Oregon employers should be aware that several new labor and employment laws went into effect January 1. A summary of some of the more significant new employment laws effective with the new year follows:

  1. Religious Accommodation. The Oregon Workplace Religious Freedom Act (“OWRFA”) expands existing protections against discrimination based on religion in the workplace and requires employers to reasonably accommodate the religious observances and practices of their employees, unless to do so would impose an undue hardship on the employer. Religious activities that must be accommodated absent undue hardship include: wearing religious clothing, taking time off for a holy day, and participating in religious observances or practices. An undue hardship is defined in the statute as imposing “a significant difficulty or expense on the employer,” taking into account the nature and cost of the accommodation, the overall financial resources of the employer and the facilities involved, the type of business operations conducted by the employer, and safety and health requirements.

For further discussion of the OWRFA, see the Lane Powell Employer Advisor on this topic.

  1. Protection of Victims of Domestic Violence. In 2007, the Oregon legislature provided leave for employees who are victims of domestic violence, sexual assault and stalking. In 2009, the legislature provided additional protection for such individuals. Effective January 1, employers are required to make reasonable safety accommodations for victims of domestic violence, sexual assault and stalking. Such accommodations may include transfer, reassignment, a modified schedule, unpaid leave or implementation of safety procedures, unless the proposed accommodation is an undue hardship. The new law also prohibits discrimination and retaliation against victims of domestic violence.
  2. Religious or Political Communications. Employers are prohibited from discharging, disciplining or taking any other adverse employment action against any employee, or threatening to do so, because the employee declines to attend or participate in a meeting with the employer where the primary purpose of the meeting is to communicate the employer’s opinion about religious or political matters. Employers are required to post a notice of employee rights under this section in a place normally reserved for employment-related notices in a location commonly frequented by employees. The new law applies to employer meetings discussing employees joining a labor union. Because federal labor law permits employers to address employees concerning labor unions, it is unclear whether this part of the Oregon law is pre-empted by federal labor laws.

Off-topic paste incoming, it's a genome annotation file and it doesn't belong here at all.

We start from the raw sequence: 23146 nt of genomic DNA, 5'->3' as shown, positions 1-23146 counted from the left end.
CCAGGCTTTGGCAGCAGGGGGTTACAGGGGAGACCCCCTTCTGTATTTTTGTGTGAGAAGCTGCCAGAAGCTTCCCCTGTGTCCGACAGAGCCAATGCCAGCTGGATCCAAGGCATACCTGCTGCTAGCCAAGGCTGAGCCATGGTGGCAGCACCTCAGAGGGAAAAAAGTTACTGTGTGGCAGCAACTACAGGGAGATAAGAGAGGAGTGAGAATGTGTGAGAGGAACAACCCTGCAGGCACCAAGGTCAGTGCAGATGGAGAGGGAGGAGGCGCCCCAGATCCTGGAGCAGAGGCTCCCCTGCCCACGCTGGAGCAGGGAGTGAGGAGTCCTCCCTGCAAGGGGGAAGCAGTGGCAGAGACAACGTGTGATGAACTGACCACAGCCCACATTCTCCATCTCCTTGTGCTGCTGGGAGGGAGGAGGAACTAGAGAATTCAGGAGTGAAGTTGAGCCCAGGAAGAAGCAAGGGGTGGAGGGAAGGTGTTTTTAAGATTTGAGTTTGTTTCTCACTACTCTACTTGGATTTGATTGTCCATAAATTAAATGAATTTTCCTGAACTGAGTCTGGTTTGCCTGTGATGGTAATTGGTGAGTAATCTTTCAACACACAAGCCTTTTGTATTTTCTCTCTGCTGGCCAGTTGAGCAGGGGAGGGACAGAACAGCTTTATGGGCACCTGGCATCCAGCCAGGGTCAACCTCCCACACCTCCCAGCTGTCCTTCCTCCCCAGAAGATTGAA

3. Disability Discrimination. The Oregon legislature revised the state disability discrimination law to conform to the amendments made to the federal Americans with Disabilities Act last year. The changes make it easier for an individual to establish that he/she is a “qualified person with a disability.” The changes to the federal law are discussed in greater detail on the Lane Powell website in a 2009 and a 2008 article.
  4. Whistleblower Protection. Oregon law now makes it unlawful to discriminate or retaliate against any employee who has, in good faith, reported information that the employee believes is evidence of a violation of any federal or state law, rule or regulation. This law extends the whistleblower protection previously enjoyed only by public employees to the private sector.
  5. Protection for Military Service. It is an unlawful employment practice to discriminate or retaliate against any individual because of that person’s service in the Army, Navy, Air Force, Marine Corps, Coast Guard, National Guard, military reserve forces or other uniformed service. Federal law already provides similar protection for such individuals under the Uniformed Services Employment and Re-Employment Rights Act of 1994.

In addition to the above laws, which became effective January 1, employers should be aware of another law from the last legislative session that requires employers with 25 or more employees in Oregon to provide leave to spouses of service members prior to their deployment or during leave from active duty during periods of military conflict. ORS 659A.090 to 099. This law has been in effect since June 25, 2009. Employees are entitled to a total of 14 days of unpaid leave per deployment. The employee is free, however, to use any accrued paid leave to which the employee is entitled.